OneCare Vermont is pleased to welcome Josiah Mueller as the Director of Value Based Care, overseeing the organization’s population health model statewide. In this role, Mueller will lead innovations and promote data-driven approaches to improving cost, utilization, and quality of care.
My patient care and teaching experience inspired me to want to do better for patients, providers, and society as a whole, leading me to graduate studies in healthcare economics and a career pivot into value-based care. While working at the Center for Medicare and Medicaid Innovation (CMMI), I learned about an exciting healthcare reform effort in Vermont – the All-Payer Model. Years later, the opportunity to join OneCare was far too exciting to pass up. I’m honored to join the OneCare team and to be part of advancing Vermont’s whole health care system into a value-based model.
Most recently Mueller served as the Director of Healthcare Analytics for clinical operations at Mount Sinai Health System. Mueller started his career in healthcare during nursing school, working as a nursing assistant in neurological inpatient and ICU settings. Additionally, Mueller worked as a pediatric emergency room nurse at John’s Hopkins Hospital, taught hospital-based clinical coursework to nursing students, worked in clinical informatics, and guided strategy for quality improvement efforts. Mueller earned a master’s degree in health economics and went on to work at the Center for Medicare and Medicaid Innovation (CMMI) in the Patient Care Models Group as a Nurse Consultant. In this role, Mueller worked on mandatory episodes of care payment models as the economic impact analysis lead and subject matter expert for national stakeholders.
Moving here from New York City, Mueller is excited to raise his two daughters in Vermont and learn cross-country skiing next winter. Mueller is a triathlete, having participated in dozens of running, cycling, and triathlon races, and looks forward to being active outside in Vermont’s natural environment year-round.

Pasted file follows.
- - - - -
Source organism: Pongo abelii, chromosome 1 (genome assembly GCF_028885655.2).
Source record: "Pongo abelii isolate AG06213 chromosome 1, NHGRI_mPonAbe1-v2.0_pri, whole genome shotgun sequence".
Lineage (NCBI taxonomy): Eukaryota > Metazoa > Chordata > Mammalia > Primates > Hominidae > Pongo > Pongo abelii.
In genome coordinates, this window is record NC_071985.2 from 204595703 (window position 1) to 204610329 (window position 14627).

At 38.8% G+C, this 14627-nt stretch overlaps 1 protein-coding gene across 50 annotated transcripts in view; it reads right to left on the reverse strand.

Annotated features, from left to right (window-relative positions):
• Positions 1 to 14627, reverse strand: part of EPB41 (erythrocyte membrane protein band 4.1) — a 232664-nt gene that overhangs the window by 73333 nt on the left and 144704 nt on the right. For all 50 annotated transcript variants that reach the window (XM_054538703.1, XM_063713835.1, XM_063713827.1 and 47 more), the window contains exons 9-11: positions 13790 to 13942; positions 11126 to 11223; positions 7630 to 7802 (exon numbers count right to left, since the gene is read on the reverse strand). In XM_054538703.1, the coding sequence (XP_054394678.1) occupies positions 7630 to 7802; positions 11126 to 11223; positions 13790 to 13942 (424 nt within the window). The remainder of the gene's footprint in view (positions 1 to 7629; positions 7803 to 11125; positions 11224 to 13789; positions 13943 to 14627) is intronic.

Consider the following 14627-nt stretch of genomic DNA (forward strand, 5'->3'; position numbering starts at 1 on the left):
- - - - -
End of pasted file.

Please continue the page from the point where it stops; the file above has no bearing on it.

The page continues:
What does it mean to improve cost, utilization, and quality of care?
OneCare focuses on compiling and analyzing health data providers need. OneCare brings data together from different parts of health care: health care visits, insurance claims, medical records, pharmacies, and hospital visits. Then, OneCare helps providers use the insights gleaned from the data to quickly adapt to and meet evolving health needs in their communities.
Data also help providers examine a critical aspect of health care: cost. OneCare supports health care for all Vermonters by making investments in preventive care: checkups, screenings, and community health initiatives. Using these data, we can help lower costs for care that is both unnecessary and expensive by avoiding duplicate tests, or waiving a requirement that patients spend days in the hospital before transitioning to skilled nursing care when the hospital stay is not needed.
Examples of this value-based care in action:
- Quality measures ensure providers are monitoring, and striving to improve, health outcomes. For example, the Controlling High Blood Pressure quality measure looks at OneCare’s unique dataset of patients within a specific age cohort with an active diagnosis of hypertension based on insurance claims billed using specific diagnostic coding. With this information, providers can target patients in their care with a course of action to adhere to a blood pressure plan, manage medication, routinely monitor blood pressure, reduce of sodium in diet, and increase physical activity.
- Health care organizations with high scores on standardized measures of quality earn funding for innovative programs and health promotion efforts. Because organizations participating in OneCare had excellent quality measure scores, they earned $6.3 million in quality payments in 2019. Participating organizations showed improvement in key quality measures, including controlling high blood pressure